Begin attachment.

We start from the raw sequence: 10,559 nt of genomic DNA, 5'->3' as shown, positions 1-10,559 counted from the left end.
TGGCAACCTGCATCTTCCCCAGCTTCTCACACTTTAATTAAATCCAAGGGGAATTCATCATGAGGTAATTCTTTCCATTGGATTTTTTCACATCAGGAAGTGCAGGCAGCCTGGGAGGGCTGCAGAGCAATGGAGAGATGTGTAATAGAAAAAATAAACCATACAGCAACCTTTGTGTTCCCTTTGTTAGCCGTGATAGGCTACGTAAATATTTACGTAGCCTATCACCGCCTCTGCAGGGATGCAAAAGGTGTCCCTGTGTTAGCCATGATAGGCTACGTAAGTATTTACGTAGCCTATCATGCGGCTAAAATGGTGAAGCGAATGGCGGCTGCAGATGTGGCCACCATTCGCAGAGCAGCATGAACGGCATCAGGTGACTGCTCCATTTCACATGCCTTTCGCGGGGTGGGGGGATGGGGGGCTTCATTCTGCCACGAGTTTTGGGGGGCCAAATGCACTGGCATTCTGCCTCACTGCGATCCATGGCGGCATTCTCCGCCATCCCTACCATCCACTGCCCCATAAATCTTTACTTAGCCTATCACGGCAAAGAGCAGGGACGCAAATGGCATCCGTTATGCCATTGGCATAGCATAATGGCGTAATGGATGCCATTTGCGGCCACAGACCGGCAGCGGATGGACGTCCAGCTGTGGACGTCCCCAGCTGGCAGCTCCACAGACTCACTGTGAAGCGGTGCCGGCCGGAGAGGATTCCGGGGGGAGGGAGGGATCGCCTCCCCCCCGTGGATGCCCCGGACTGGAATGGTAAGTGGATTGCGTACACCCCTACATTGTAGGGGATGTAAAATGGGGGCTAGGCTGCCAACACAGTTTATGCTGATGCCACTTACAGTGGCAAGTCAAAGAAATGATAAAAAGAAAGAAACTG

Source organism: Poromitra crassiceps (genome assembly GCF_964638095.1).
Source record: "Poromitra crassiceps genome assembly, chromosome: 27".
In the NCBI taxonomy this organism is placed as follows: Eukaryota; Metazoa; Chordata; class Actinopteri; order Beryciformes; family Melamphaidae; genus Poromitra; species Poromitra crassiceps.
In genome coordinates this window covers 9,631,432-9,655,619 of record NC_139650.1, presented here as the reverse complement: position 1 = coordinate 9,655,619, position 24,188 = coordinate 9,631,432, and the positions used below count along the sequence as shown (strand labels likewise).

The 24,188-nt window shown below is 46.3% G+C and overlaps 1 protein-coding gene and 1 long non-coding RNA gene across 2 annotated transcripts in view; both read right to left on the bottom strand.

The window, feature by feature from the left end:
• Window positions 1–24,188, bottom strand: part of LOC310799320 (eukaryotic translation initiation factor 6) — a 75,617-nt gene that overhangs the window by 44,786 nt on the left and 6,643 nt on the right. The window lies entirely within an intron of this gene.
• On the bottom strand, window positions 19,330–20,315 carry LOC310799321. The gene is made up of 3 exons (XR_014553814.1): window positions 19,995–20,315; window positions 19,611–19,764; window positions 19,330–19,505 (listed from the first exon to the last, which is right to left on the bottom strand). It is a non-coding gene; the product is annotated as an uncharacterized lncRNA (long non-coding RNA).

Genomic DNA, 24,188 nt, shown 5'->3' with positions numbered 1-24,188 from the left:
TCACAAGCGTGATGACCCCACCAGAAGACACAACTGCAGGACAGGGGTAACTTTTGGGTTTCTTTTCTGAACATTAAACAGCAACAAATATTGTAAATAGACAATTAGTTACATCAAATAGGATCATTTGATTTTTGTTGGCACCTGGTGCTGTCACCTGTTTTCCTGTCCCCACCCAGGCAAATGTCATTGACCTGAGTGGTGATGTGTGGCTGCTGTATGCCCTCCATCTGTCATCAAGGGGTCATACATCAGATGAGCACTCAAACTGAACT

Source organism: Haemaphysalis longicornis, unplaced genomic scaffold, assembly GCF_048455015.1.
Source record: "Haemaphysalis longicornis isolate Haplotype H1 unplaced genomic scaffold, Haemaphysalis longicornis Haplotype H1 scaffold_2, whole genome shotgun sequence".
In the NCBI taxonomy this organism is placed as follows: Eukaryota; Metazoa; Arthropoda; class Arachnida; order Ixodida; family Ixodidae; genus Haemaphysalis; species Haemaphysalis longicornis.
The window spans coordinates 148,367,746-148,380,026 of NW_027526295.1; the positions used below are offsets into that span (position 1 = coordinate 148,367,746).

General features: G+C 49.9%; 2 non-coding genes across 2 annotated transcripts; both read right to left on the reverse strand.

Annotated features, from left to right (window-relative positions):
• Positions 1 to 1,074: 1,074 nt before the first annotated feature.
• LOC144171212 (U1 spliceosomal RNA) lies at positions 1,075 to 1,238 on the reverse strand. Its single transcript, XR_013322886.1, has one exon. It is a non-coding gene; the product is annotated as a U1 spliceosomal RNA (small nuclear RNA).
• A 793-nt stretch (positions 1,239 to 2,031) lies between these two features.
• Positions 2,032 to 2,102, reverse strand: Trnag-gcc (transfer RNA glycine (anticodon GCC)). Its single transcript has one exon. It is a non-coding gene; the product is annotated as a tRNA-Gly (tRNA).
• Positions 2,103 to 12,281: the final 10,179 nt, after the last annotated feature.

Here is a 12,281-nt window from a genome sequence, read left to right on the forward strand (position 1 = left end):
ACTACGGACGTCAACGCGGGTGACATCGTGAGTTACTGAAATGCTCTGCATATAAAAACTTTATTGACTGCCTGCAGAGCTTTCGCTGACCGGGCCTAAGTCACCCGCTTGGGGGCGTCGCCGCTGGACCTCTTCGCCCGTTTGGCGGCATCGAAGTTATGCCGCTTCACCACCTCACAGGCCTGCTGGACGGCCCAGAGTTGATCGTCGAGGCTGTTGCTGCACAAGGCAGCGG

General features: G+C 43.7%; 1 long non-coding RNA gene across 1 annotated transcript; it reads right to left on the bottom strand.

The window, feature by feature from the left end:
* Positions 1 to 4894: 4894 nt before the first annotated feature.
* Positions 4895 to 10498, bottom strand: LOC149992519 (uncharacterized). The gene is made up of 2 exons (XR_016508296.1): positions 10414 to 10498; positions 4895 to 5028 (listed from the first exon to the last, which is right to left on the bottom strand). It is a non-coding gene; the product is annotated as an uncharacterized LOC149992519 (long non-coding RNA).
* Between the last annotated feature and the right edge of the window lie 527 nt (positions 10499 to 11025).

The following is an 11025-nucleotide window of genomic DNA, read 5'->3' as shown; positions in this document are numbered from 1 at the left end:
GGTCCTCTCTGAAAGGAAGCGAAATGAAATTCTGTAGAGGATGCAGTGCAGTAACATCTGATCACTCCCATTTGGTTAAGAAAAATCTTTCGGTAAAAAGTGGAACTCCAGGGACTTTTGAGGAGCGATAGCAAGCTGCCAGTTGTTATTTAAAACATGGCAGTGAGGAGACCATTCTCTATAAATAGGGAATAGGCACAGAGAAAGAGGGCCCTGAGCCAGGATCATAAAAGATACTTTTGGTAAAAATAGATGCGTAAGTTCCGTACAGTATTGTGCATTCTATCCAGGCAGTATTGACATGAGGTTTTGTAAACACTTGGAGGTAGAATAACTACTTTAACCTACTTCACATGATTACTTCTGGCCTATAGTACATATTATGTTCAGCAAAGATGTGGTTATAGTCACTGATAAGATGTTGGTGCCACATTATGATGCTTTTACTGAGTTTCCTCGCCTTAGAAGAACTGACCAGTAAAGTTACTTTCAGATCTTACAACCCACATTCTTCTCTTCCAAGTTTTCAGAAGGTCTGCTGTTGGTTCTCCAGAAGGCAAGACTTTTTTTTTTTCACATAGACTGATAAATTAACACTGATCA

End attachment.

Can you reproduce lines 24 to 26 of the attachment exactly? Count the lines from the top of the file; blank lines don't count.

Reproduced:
Here is a 12,281-nt window from a genome sequence, read left to right on the forward strand (position 1 = left end):
ACTACGGACGTCAACGCGGGTGACATCGTGAGTTACTGAAATGCTCTGCATATAAAAACTTTATTGACTGCCTGCAGAGCTTTCGCTGACCGGGCCTAAGTCACCCGCTTGGGGGCGTCGCCGCTGGACCTCTTCGCCCGTTTGGCGGCATCGAAGTTATGCCGCTTCACCACCTCACAGGCCTGCTGGACGGCCCAGAGTTGATCGTCGAGGCTGTTGCTGCACAAGGCAGCGG

General features: G+C 43.7%; 1 long non-coding RNA gene across 1 annotated transcript; it reads right to left on the bottom strand.